Adeo Santori

MARGATE – Commissioner John Amodeo Thursday, Aug. 4 called for a moment of silence during the Board of Commissioners meeting to honor a longtime “friend of Margate,” Adeo Santori, who died Sunday at age 95.

The two, known as “snowflakes” would often go skiing at locations around the country and he was fun to be with, Amodeo said.

Santori, a man who had several real estate and business holdings in the area, served on the city’s Zoning Board for years and was its chairman for a time. He was also involved with Margate Little League.

“I got at least got one call a week over the last several years from Adeo telling me to make sure I tell Maury (Blumberg) and Mike (Becker) that he is so proud of us and the great job we do, and how happy he is to be part of Margate,” Amodeo said. “May he rest in peace.”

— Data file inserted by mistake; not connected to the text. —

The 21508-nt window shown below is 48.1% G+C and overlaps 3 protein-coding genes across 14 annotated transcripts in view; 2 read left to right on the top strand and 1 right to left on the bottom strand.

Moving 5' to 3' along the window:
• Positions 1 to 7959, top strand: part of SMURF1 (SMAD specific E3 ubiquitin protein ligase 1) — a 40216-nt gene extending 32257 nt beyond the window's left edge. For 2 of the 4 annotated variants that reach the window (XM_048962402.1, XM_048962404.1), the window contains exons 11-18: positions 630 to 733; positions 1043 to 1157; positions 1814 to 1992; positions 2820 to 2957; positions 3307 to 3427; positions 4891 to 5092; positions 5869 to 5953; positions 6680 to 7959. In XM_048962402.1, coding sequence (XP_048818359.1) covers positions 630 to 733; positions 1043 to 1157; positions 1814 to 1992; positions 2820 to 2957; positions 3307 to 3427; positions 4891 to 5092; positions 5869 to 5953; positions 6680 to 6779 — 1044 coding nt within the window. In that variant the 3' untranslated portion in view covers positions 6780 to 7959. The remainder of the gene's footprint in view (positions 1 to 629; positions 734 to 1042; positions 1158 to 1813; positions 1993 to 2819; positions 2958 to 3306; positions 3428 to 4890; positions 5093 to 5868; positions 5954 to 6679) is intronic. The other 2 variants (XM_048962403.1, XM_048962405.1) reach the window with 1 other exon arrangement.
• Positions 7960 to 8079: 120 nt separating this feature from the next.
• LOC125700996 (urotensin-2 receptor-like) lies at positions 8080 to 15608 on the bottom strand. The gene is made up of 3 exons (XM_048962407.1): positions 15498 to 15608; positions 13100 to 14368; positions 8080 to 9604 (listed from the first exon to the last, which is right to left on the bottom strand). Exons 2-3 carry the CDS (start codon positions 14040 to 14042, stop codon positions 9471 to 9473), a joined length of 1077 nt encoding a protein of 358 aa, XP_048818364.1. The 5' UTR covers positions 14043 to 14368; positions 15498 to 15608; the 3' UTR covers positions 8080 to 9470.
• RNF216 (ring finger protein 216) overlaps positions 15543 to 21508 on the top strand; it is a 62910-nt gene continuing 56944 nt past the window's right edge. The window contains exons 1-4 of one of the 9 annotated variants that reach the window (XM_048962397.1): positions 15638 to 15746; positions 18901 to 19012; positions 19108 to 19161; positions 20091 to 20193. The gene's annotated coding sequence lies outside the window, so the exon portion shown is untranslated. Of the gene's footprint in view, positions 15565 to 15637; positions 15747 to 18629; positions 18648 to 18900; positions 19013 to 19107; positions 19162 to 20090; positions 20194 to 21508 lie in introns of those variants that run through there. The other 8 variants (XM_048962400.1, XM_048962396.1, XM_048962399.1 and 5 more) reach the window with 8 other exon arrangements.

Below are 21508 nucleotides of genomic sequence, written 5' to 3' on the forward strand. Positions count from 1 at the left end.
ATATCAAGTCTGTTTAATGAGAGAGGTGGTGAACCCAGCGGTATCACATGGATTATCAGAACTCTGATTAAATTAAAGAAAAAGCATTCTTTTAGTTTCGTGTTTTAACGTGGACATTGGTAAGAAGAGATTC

Santori even found time to call to chat about issues he felt were important, and the conversations were always lively and educational.

Here’s his obituary:

On Saturday July 30, 2022, at 6:22 a.m., 10 days after his 95th birthday, Adeo Santori of Margate departed for Heaven’s beach to stake an umbrella with chairs to save the perfect spot to spend the day with his family once they arrive. This was his favorite “job” here on Earth on busy summer weekends although it was never that early.

Born to Italian immigrants, Adam and Anna (Acitelli) Santori on July 20, 1927, on Florida Avenue in Atlantic City, Adeo not only lived a long life, but also packed a lot of life in the years he lived. During the Great Depression at age 11 he began working at his parents’ Italian-American grocery store on the corner of California and Arctic avenues in Atlantic City when not in school. In the afternoons he would tend to his delivery route of the AC Press sports section extra, letting us not forget that his best customer, Nucky Johnson, would toss him a nickel for the 2-cent paper, pocketing a 3-cent tip.